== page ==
Transnational Lawyer’s Log, Stardate 23866.2:
An interesting quandary was posed to me recently in an email.
“Aaron, my client was sued in a Klingon court, but was served without a translation into English. The plaintiff sent the summons by interplanetary mail– and it was only sent in the Klingon language, lacking even a summary of the case in English. My client is just a yeoman on the USS Intrepid– one of the guys in red shirts who have the sky-high casualty rate– and was involved in a rescue of the inhabitants of the Khitomer outpost attacked by the Romulans. He doesn’t speak a word of Klingon (the poor kid doesn’t even like Gagh*). Apparently, a couple of the rescued inhabitants were injured in the operation, so they sued him. The Klingon court issued a default judgment, and the plaintiffs now seek to enforce the judgment in his home state of Michigan. Opposing counsel says they didn’t need a translation to make it valid service unless they go through the Central Authority. Help?”
Well, let’s first establish that Klingon signed onto the Hague Service Convention in the year 2322, twenty-five years before the Khitomer massacre. They objected to Article 10, and stated a requirement that all Article 5 requests be transmitted along with a full translation into Klingon.** Michigan has been part of the Convention– via the United States’ ratification– since 1969, well before stardates or the United Federation of Planets were a thing.
Anyway, the young yeoman has some plausible arguments…
- Number one, I would attack the omission of a translation on a straight-up due process basis. Technically, opposing counsel is correct in that a translation isn’t required by the U.S. declarations to the Convention– but those declarations also make clear that our courts may choose not to enforce judgments that arise from mailed service that isn’t accompanied by an English translation.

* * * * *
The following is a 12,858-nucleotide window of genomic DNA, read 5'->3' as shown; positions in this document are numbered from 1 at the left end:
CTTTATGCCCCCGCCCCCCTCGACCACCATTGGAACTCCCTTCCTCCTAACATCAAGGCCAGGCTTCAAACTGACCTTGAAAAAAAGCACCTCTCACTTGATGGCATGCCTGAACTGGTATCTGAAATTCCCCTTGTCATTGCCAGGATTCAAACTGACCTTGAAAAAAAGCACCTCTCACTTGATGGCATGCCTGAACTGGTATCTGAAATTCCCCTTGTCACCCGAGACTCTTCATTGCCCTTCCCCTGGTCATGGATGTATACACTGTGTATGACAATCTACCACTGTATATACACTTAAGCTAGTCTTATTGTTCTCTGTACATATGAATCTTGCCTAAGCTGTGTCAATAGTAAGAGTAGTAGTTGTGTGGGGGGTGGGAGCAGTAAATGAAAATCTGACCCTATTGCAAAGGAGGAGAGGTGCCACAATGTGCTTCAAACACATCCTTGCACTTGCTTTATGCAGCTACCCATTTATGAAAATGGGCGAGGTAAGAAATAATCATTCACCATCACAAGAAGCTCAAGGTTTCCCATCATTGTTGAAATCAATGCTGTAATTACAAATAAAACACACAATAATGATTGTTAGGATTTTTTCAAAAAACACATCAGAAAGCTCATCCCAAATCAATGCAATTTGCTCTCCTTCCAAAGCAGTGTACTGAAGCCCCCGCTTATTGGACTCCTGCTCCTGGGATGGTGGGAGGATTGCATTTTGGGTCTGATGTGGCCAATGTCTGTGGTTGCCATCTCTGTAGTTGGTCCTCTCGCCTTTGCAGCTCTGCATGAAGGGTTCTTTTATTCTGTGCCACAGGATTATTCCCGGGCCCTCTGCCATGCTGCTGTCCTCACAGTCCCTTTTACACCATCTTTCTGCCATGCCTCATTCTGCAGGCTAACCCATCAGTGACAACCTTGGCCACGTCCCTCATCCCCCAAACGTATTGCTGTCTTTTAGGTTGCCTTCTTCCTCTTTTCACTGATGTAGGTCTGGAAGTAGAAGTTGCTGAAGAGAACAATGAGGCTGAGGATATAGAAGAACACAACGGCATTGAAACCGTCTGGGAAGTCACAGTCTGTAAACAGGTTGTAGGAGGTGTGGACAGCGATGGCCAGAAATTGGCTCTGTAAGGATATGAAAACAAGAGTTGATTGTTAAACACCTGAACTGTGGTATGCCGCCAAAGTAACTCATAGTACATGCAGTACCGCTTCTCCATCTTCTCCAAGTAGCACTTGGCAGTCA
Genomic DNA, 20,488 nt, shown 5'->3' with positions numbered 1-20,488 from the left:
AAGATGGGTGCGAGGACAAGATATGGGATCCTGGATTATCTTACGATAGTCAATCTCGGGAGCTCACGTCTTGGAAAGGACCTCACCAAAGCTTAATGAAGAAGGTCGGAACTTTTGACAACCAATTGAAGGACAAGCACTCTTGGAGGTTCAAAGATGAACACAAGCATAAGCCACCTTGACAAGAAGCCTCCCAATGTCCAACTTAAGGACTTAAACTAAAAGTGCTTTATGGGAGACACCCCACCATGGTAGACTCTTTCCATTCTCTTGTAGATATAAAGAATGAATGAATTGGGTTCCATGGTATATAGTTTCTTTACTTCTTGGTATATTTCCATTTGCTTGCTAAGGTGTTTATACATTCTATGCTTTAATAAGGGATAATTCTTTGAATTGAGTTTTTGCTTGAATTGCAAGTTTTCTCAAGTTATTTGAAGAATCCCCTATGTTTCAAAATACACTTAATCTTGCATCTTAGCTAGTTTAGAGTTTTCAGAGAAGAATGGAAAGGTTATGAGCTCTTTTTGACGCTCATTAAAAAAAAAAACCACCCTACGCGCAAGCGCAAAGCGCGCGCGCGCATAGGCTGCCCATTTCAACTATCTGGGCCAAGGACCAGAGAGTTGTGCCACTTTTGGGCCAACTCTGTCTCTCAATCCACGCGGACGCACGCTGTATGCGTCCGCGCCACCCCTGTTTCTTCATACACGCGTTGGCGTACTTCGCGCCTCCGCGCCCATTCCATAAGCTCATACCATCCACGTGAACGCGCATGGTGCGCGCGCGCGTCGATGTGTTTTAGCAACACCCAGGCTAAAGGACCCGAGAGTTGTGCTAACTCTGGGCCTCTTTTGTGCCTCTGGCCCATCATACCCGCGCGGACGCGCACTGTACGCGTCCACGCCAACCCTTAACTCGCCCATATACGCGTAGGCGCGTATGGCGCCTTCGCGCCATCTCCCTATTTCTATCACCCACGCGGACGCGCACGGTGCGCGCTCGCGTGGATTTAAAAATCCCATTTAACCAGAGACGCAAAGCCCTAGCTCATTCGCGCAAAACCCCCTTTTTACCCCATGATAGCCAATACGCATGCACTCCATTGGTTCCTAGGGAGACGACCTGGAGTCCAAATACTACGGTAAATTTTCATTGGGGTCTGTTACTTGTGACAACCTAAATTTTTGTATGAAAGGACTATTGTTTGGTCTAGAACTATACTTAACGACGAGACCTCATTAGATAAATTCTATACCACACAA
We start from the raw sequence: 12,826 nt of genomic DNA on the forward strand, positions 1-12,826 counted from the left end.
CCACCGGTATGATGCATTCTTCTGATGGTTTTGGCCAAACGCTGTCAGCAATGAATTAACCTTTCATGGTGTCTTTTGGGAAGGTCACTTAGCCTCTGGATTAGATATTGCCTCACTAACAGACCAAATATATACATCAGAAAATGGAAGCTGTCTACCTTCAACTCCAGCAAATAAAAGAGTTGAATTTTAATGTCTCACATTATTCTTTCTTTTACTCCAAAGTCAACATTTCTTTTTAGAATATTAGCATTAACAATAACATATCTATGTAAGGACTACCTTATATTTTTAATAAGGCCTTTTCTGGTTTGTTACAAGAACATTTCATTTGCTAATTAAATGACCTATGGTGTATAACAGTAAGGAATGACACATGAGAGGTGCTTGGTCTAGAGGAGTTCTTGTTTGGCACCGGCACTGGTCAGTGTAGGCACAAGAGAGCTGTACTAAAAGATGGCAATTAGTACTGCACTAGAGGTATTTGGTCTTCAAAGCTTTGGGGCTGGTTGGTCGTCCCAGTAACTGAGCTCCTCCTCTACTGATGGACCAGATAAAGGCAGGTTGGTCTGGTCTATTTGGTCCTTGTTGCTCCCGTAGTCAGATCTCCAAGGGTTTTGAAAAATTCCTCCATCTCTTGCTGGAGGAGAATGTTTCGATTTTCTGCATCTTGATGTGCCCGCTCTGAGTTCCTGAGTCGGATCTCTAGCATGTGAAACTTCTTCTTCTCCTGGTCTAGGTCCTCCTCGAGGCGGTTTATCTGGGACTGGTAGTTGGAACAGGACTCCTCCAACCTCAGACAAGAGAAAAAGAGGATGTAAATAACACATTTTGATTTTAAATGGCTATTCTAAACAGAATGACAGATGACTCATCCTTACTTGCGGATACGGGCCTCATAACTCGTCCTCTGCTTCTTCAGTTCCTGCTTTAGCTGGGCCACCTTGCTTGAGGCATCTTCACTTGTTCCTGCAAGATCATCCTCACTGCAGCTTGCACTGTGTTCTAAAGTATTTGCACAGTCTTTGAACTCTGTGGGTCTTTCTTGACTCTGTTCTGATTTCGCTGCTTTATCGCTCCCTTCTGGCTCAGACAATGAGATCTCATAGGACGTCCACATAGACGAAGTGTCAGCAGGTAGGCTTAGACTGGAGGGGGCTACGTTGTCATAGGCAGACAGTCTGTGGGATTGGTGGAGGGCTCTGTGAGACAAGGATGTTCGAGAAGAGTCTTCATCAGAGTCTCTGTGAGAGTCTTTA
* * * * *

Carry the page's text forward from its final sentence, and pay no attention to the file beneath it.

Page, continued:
- Number two, the Klingons don’t allow mail service on their own citizens– they object to Article 10 of the Hague Service Convention in its entirety– so service by mail isn’t valid in either direction. The poor kid from Michigan can’t serve the Worf family by mail, so nobody from Klingon can do it the other way.
- Number three (and this is the big one), remember the constitutional standard… “notice reasonably calculated, under all the circumstances, to apprise interested parties of the pendency of the action and afford them an opportunity to present their objections. ” Mullane v. Central Hanover Bank & Trust Co., 339 U.S. 306, 314 (1950). Just because a decision is four hundred years old doesn’t mean we forget about it. This thing still holds water, even in the 24th century. And if a defendant doesn’t speak Klingon, the calculation isn’t even remotely reasonable. It’s laughable.
* Gagh really is more satisfying when eaten live. It’s a bit disconcerting the first time, but still. Tasty stuff.
** If you’ve never heard Shakespeare or Dickens in the original Klingon, you’re really missing out.